Donald Trump Tends To Cheat During Golf, Oscar De La Hoya Says

Little Marco. Lyin' Ted. Now, Cheating Donald?

For Oscar De La Hoya, one’s conduct on the golf course is indicative of his or her character off the links. And, unfortunately for the GOP, the fairway isn’t a flattering mirror for presumptive presidential nominee Donald J. Trump.

Speaking in Las Vegas, the former boxing champion relayed a story from 2014, when he and his friends were about to tee off at Trump’s Los Angeles-based National Golf Club. Trump apparently approached the group and asked if he could join, to which they agreed. Trump then picked up a club, squared his shoulders and promptly began to cheat his way through the course, leaving De La Hoya and partners surprised and amused behind him.

According to De La Hoya, Trump’s first shot landed in the water. The next went out of play. The third sliced back into the water. And the fourth was lost to the surrounding bushes.

But the next thing the group knew, Trump was standing over a ball in prime location.

“Donald, what he does is he tees off first so we go off to our balls, and what do we see but Donald Trump right in the middle of the fairway," De La Hoya explained. "He said, 'Hey, look, I found my first ball.'"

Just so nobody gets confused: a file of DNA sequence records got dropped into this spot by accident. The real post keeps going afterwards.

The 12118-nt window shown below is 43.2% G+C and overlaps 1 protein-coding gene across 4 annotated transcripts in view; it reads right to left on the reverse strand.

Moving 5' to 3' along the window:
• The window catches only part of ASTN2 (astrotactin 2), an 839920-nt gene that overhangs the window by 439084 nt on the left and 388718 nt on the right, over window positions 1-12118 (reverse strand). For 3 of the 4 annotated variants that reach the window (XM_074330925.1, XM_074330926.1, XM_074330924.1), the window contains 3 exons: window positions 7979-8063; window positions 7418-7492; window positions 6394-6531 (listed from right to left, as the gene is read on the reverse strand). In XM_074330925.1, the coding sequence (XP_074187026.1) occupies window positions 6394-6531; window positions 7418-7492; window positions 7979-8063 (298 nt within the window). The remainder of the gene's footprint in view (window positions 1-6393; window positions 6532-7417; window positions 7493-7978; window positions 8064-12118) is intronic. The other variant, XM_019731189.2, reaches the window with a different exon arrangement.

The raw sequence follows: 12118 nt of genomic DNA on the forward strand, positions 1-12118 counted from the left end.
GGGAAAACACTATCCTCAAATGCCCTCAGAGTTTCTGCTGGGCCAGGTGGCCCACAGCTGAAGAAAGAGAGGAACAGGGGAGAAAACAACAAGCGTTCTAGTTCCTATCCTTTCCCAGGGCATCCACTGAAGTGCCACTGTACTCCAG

“We’re like, ‘OK, yeah.’ We’re cracking up, [but] not in front of his face,” he said.

Donald Trump hits out of the sand on the first hole of the Poppy Hills Golf Course during the second round of the AT&T Pe
Donald Trump hits out of the sand on the first hole of the Poppy Hills Golf Course during the second round of the AT&T Pebble Beach National Pro-Am in 2005.

And on the game went. On the next hole, history seemed to repeat itself, as a ball that Trump hit into the bushes showed up right in the heart of the course, just about three feet from the hole.

"‘And by the way, I'm picking it up,’" De La Hoya remembered The Donald declaring. "‘It's a gimme.’"

It's not the first -- or the second, or the third -- time someone's accused Trump of lying his way down the fairway. But two years after they teed off, De La Hoya no longer seems to be laughing about the incident.

For De La Hoya, in the wake of the ugly, volatile Republican primary season we just witnessed, a man who would cheat on his own course is surely a man whose presidential caliber and qualifications we should question.

“[His course conduct] shows something about his character,” he said. “Golf is a gentleman’s sport. You don’t lie about your score, you don’t lie about moving your ball."

"It goes to show what we’re dealing with,” he said.



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